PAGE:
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In regards to the student loan interest, there was an article in the Buffalo News on Aug 30, 2001 that might cost less in the overall picture between lower rates and tax write offs of student loan interest.

The article follows:

Fed-Lowered Interest Rate on Student Loans Brighten Financial Outlook for Many

Source: The Buffalo News
Publication date 8/30/2001

Aug 30– Interest rates on federal student loans took a dive on July 1. Thanks to Alan Greenspan and the Federal Reserve, the time may be right to consolidate federal student loans – and "PLUS" education loans taken out by parents–in order to lock in rates that have plunged to record lows under 6%, experts, say.

Holders of multiple loans or even a single loan can take advantage of consolidation to lock in a permanent rate. Eligible for consolidation are both of the two major types of student loans, Direct Loans from the Education Department and Federal Family Education Loans, which are issued by banks. Both are called Stafford loans, but the repayment options can differ from lender to lender.

On July 1, the variable rate on student loans issued after 1998 fell to 5.99%, less for borrowers still in school or less than six months past their graduation. That's almost 3% points less than the previous rate, adjusted annually by the Education Department. Rates on Parent Loans for Undergraduate Students (PLUS loans) fell as well, to 6.79% from 8.99%.

Variable student loans taken out before July 1, 1998, carry rates somewhat higher, but at less than 7%, still an attractive point to lock in.

It's a good time to think about consolidating to make the current rate permanent. Application can be made over the phone in some cases, although PLUS consolidated loans require a credit check. Applications usually take 3-6 weeks to process, lenders says, either through the Education Department program or Federal Family program lenders like NELnet and Sallie Mae.

But because of a confusing welter of loan rules and cut-off-dates – this is a federal program, after all – grads will have to do some cramming to determine if consolidation will save them money.
You may choose not to consolidate because you already enjoy rate benefits for on-time payments, for example. Sallie Mae doesn't offer on-time payment incentives on consolidated loans..

Rates on federally subsidized student loans are reset each year on July 1, based on the rate of the 91-day Treasury bill plus an added amount defined by statute.

The exceptions are loans issued before 1993, which carry fixed rates. Those loans are also eligible to be rolled into consolidation, but don't expect a big break. For people with a mix of loans at different rates, the rate on the consolidation loan is the weighted average of the loans being consolidated, rounded up to the nearest 1/8 %. Consolidation loans are also capped at 8.25%, but most borrowers will end up paying all the interest they would have anyway on the fixed-rate loan,.

The opportunity to lock in relatively low rates comes just in time for graduates caught in the economic slowdown. Savings on a standard 10 year loan at the new rates will save $136 per $1000 in loans outstanding, compared to the previous 8.19% rate. For the average borrower, with $19000 outstanding, they'd save $2,584 a year.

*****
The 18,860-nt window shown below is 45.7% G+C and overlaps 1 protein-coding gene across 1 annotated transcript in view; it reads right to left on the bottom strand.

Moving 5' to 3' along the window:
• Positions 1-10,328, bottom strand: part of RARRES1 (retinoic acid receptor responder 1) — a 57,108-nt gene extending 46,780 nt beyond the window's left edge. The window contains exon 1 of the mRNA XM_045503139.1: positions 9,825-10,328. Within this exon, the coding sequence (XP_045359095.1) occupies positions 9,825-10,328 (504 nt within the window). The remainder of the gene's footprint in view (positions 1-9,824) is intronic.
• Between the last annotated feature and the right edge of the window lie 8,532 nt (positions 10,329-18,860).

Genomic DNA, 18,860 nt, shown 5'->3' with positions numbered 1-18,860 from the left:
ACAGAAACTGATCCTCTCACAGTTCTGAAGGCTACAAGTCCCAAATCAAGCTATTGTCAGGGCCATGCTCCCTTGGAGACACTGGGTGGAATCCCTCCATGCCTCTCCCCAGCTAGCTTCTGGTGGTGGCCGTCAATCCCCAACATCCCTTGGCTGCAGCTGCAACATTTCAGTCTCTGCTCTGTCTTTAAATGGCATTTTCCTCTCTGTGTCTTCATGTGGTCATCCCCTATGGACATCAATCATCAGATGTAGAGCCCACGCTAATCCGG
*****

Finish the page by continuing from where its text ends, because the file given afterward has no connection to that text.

Another benefit of consolidation is that it gives borrowers an option to shop around for better terms, without having to pay an origination fee. Unlike refinancing your mortgage, consolidating a student loan is free of fees - no matter whether the consolidation is under the Federal Direct program or FFEL.

For example, the Federal Direct program offers borrowers an upfront 0.8 % rate reduction for on-time repayment. Private sector lenders may or may not offer similar discounts.

Under many circumstances, a graduate paying off FFEL loans can consolidate them with a Federal Direct consolidation loan, essentially switching programs.

Consolidating loans may extend the repayments from 10 to 30 years. Caution here, as this could double or even triple the total interest repaid. But this may be the debt relief you may need as your payments will be reduced - since you'll repay it over a longer time.

If you have a Perkins Loan, which can be erased for grads in certain jobs. For example, grads who teach in inner cities can have their Perkins debt canceled over five years. But once the Perkins Loan is rolled over into a consolidation, that option vanishes.

The six month grace period for repayment of student loans presents a special case for recent grads. They can benefit by locking in a lower rate that's effective during the grace period.

It's even possible to consolidate loans while still in school under the Federal Direct program, but there's a big drawback. Instead of being deferred until after graduation, payments on the consolidation loan start to come due in six months. That might cancel one of the Stafford program's big advantiages.

For graduates, there is plenty of time to study the options. Unlike with home loans, there's no rush to lock in now, since the current rate will remain in effect until next July 1. Lenders say one strategy would be to wait until next spring and decide whether to file a consolidation loan application six to eight weeks before July 1, to allow for processing time.

After all, rates might even sink further.

Publication date: Aug 30, 2001

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